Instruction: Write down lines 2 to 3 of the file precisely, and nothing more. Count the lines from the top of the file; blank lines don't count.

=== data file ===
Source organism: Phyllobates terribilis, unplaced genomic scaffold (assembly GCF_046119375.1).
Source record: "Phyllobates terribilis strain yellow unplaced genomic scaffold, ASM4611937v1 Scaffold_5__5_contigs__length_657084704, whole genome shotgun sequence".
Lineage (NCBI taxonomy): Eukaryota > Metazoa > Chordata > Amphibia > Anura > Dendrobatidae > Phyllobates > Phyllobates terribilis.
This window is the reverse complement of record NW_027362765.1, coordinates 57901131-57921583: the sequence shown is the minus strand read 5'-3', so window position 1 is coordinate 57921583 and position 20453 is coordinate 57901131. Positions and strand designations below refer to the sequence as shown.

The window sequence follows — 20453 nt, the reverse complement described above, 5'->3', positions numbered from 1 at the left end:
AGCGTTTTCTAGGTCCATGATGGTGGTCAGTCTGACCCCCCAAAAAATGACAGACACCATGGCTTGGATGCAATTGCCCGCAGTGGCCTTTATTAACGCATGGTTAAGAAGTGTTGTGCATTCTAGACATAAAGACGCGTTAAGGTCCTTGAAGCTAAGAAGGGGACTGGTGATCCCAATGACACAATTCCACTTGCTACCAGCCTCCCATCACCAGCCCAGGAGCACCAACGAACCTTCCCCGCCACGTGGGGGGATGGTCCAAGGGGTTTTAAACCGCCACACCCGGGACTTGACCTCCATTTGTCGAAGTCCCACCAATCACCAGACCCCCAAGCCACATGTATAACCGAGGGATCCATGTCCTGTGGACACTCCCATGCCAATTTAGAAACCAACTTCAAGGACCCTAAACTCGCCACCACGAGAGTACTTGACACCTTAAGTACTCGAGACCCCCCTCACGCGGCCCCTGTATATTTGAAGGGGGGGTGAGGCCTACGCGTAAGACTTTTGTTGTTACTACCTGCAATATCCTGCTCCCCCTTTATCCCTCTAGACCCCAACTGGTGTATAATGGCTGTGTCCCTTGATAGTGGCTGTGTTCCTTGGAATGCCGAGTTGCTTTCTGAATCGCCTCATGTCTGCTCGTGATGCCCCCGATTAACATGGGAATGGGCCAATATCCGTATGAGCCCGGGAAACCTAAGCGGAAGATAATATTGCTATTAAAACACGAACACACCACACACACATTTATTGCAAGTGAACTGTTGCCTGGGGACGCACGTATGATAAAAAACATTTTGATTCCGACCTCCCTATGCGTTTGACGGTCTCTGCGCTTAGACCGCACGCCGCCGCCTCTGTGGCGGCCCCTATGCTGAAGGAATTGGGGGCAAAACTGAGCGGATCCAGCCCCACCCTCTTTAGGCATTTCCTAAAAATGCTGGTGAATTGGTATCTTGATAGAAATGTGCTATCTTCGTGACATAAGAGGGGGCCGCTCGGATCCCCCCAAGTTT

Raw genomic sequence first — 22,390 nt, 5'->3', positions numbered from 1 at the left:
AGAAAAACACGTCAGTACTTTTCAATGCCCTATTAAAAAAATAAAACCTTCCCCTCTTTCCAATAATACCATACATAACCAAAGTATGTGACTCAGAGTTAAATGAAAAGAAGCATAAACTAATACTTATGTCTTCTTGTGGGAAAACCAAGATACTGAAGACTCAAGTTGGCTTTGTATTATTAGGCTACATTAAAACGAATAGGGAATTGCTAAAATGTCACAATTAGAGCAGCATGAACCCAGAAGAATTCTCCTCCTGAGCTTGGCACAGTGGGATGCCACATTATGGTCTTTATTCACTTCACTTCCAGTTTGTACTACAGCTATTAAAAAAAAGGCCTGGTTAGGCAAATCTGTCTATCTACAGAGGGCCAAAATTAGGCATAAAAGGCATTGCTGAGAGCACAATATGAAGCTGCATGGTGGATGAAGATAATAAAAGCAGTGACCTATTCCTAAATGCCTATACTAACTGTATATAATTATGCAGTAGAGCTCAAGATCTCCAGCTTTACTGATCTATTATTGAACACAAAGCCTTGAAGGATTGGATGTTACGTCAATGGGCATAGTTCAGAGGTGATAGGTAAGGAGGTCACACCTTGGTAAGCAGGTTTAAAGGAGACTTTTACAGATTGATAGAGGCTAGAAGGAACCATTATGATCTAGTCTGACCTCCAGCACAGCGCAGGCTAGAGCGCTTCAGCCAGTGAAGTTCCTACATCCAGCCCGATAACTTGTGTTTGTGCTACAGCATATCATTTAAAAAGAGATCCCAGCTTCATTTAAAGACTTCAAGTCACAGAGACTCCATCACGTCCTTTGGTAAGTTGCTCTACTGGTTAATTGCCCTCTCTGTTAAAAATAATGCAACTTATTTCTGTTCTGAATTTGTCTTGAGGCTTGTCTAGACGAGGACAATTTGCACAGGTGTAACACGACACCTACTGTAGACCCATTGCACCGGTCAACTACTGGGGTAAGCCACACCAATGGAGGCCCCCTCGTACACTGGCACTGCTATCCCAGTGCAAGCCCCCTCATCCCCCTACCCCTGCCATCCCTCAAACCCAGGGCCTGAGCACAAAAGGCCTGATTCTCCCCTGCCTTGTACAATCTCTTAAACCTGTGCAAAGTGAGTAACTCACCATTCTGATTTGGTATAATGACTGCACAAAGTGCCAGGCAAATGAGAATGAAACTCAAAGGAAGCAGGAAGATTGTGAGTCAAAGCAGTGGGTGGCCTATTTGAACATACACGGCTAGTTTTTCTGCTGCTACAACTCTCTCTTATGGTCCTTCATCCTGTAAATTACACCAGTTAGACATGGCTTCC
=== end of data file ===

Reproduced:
Source record: "Phyllobates terribilis strain yellow unplaced genomic scaffold, ASM4611937v1 Scaffold_5__5_contigs__length_657084704, whole genome shotgun sequence".
Lineage (NCBI taxonomy): Eukaryota > Metazoa > Chordata > Amphibia > Anura > Dendrobatidae > Phyllobates > Phyllobates terribilis.